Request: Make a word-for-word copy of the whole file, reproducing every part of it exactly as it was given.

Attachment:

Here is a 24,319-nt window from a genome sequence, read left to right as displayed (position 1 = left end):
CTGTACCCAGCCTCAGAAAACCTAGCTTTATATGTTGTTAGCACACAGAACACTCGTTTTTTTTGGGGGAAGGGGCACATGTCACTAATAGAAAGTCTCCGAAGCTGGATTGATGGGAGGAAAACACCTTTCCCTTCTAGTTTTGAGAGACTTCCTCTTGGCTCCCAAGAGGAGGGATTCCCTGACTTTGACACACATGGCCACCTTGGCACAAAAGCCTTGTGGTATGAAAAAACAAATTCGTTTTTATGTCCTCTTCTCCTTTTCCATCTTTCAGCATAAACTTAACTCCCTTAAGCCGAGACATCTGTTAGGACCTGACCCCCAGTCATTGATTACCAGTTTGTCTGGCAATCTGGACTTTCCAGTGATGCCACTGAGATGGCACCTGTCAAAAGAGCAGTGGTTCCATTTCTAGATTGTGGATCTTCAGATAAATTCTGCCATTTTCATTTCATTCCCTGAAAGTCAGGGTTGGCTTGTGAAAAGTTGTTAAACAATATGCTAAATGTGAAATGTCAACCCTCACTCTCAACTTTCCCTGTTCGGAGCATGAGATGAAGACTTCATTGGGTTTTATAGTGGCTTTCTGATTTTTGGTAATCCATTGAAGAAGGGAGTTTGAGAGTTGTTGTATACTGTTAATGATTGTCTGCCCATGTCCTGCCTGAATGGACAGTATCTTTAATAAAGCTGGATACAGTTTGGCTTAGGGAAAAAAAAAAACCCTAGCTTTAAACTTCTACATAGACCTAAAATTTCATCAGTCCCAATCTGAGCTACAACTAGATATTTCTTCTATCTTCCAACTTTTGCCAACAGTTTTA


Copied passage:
Here is a 24,319-nt window from a genome sequence, read left to right as displayed (position 1 = left end):
CTGTACCCAGCCTCAGAAAACCTAGCTTTATATGTTGTTAGCACACAGAACACTCGTTTTTTTTGGGGGAAGGGGCACATGTCACTAATAGAAAGTCTCCGAAGCTGGATTGATGGGAGGAAAACACCTTTCCCTTCTAGTTTTGAGAGACTTCCTCTTGGCTCCCAAGAGGAGGGATTCCCTGACTTTGACACACATGGCCACCTTGGCACAAAAGCCTTGTGGTATGAAAAAACAAATTCGTTTTTATGTCCTCTTCTCCTTTTCCATCTTTCAGCATAAACTTAACTCCCTTAAGCCGAGACATCTGTTAGGACCTGACCCCCAGTCATTGATTACCAGTTTGTCTGGCAATCTGGACTTTCCAGTGATGCCACTGAGATGGCACCTGTCAAAAGAGCAGTGGTTCCATTTCTAGATTGTGGATCTTCAGATAAATTCTGCCATTTTCATTTCATTCCCTGAAAGTCAGGGTTGGCTTGTGAAAAGTTGTTAAACAATATGCTAAATGTGAAATGTCAACCCTCACTCTCAACTTTCCCTGTTCGGAGCATGAGATGAAGACTTCATTGGGTTTTATAGTGGCTTTCTGATTTTTGGTAATCCATTGAAGAAGGGAGTTTGAGAGTTGTTGTATACTGTTAATGATTGTCTGCCCATGTCCTGCCTGAATGGACAGTATCTTTAATAAAGCTGGATACAGTTTGGCTTAGGGAAAAAAAAAAACCCTAGCTTTAAACTTCTACATAGACCTAAAATTTCATCAGTCCCAATCTGAGCTACAACTAGATATTTCTTCTATCTTCCAACTTTTGCCAACAGTTTTA